Introduce the gang to America's first inhabitants with a visit to the National Museum of the American Indian (1 Bowling Green; 212-514-3700, nmai.si.edu), housed in the 1907 Alexander Hamilton U.S. Custom House. Its focus on present-day Native cultures lends the institution a vibrancy kids can tap into with rotating exhibits, music and dance performances, and family workshops. The gift shop is overflowing with treasures like handcrafted jewelry and such Indian-made toys as Peruvian gourd drums.
Another not-to-miss historic spot is the national landmark Federal Hall (26 Wall St at Broad St; 212-825-6990, nps.gov/feha)—just look for the lone statue of George Washington out front. The country's first President took oath of office in the Greek Revival building in 1789. Park ranger--led tours bring the city's history to life with cool artifacts and exhibits around the building's gorgeous skylit rotunda.
When the mini historians are dragging their feet, reward them with Belgian chocolates from Leonidas--Manon Cafe (3 Hanover Sq between Hanover and William Sts; 212-422-9600, manoncafe.com), which also serves cappuccinos and hot-chocolate drinks, making it a perfect pick-me-up spot for everyone.
A hidden haven from the hustle and bustle, the Elevated Acre (55 Water St between Broad St and Old Slip, elevatedacre.com) is an open-air park more than 30 feet above street level that's accessed by an escalator within an office complex. Kids can let off steam on the Astroturf field and get a bird's-eye view of the East River and the Brooklyn Bridge, while parents recharge on park benches amid the space's well-tended gardens.
Just south of Wall Street is charming Stone Street, a historic cobblestone block lined with excellent restaurants. As the area is closed to traffic, most eateries offer outdoor seating in the middle of the street in the warmer months. Adrienne's Pizzabar (54 Stone St between Broad and William Sts; 212-248-3838, adriennespizzabar.com) would be a find anywhere in the city, but the picturesque setting makes it a destination. The brick-oven pizzas, antipasti and fresh pastas—not to mention family-friendly service and cozy atmosphere—are consistently excellent.
Though always known as the country's financial hub, this part of lower Manhattan will forever be tied to September 11, 2001. The National September 11 Memorial (1 Liberty Plaza, enter at Albany St and Greenwich St, 911memorial.org) is the perfect place to teach kids about that awful day's events and pay homage to those who died, but you have to go online in advance and reserve passes for timed entry. Two square waterfall-sided reflecting pools, each built within the footprints of the fallen towers, are the memorial's centerpiece. Around them, bronze panels inscribed with the names of the victims invite reflection, while a grove of swamp white oaks embodies the rebirth of the neighborhood.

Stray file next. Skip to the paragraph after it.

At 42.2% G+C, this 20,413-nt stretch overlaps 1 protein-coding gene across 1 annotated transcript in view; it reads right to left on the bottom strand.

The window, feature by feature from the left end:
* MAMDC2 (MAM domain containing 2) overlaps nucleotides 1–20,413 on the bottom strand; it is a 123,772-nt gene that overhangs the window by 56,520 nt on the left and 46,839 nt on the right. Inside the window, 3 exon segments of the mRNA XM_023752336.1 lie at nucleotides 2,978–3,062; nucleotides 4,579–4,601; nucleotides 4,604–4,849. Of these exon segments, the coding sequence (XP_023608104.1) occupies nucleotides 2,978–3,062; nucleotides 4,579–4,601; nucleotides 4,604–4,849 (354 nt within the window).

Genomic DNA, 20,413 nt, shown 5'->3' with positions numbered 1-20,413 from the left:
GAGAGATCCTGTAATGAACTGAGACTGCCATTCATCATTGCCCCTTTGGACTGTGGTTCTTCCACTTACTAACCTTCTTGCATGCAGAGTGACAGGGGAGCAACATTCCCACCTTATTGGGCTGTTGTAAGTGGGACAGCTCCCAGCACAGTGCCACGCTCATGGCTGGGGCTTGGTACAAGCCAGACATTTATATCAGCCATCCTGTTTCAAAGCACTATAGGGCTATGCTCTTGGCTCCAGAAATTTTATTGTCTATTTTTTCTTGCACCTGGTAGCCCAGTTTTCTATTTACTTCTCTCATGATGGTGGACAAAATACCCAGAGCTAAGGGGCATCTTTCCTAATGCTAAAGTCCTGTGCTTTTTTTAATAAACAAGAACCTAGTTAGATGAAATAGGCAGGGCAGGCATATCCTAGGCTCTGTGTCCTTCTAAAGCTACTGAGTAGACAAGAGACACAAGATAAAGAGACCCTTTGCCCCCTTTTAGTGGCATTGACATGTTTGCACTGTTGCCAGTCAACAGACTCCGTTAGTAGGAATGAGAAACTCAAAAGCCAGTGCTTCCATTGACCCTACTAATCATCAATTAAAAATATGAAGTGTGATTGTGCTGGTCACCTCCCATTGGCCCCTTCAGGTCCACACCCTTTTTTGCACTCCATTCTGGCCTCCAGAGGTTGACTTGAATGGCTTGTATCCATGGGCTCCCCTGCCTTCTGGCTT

Just west, alongside Battery Park City's gorgeous riverside promenade, are several terrific playgrounds. One is the partially hidden Teardrop Park (River Terr between Murray and Warren Sts, bpcparks.org), whose giant slide, rocky landscape and mazelike paths are ideal for a game of hide-and-seek. The complex is also home to the Skyscraper Museum (39 Battery Pl at 1st Pl; 212-968-1961, skyscraper.org), which spotlights New York's—and the world's—soaring towers, and offers regular family workshops. Recharge with a gelato from Ciao Bella (225 Liberty St at North Cove; 212-786-4707, ciaobellagelato.com) while taking in the yachts and sailboats moored right out front in North Cove.
The interactive Junior Officers Discovery Zone has turned the New York City Police Museum (100 Old Slip between South and Water Sts; 212-480-3100, nycpolicemuseum.org) into a kid magnet. Younger children can man police cars while the older set learns crime-scene investigation techniques and undergoes physical challenges akin to actual NYPD tests.
Leafy Battery Park (Hudson River at Battery Pl, thebattery.org), home to the Staten Island Ferry terminal, is a destination in its own right with several noteworthy memorials, including a labyrinth made of overgrown brush intended as a place for reflection. Kids (and grown-ups) can cool off in the summer at the granite Spiral Fountain in the Bosque, one of the park's many new projects. Fatty Snack and Fatty 'Cue, two seasonal kiosks (open Apr--Oct; fatty-snack.com) from Fatty Crab chef Zak Pelaccio, provide all the provisions you'll need for a harborside picnic.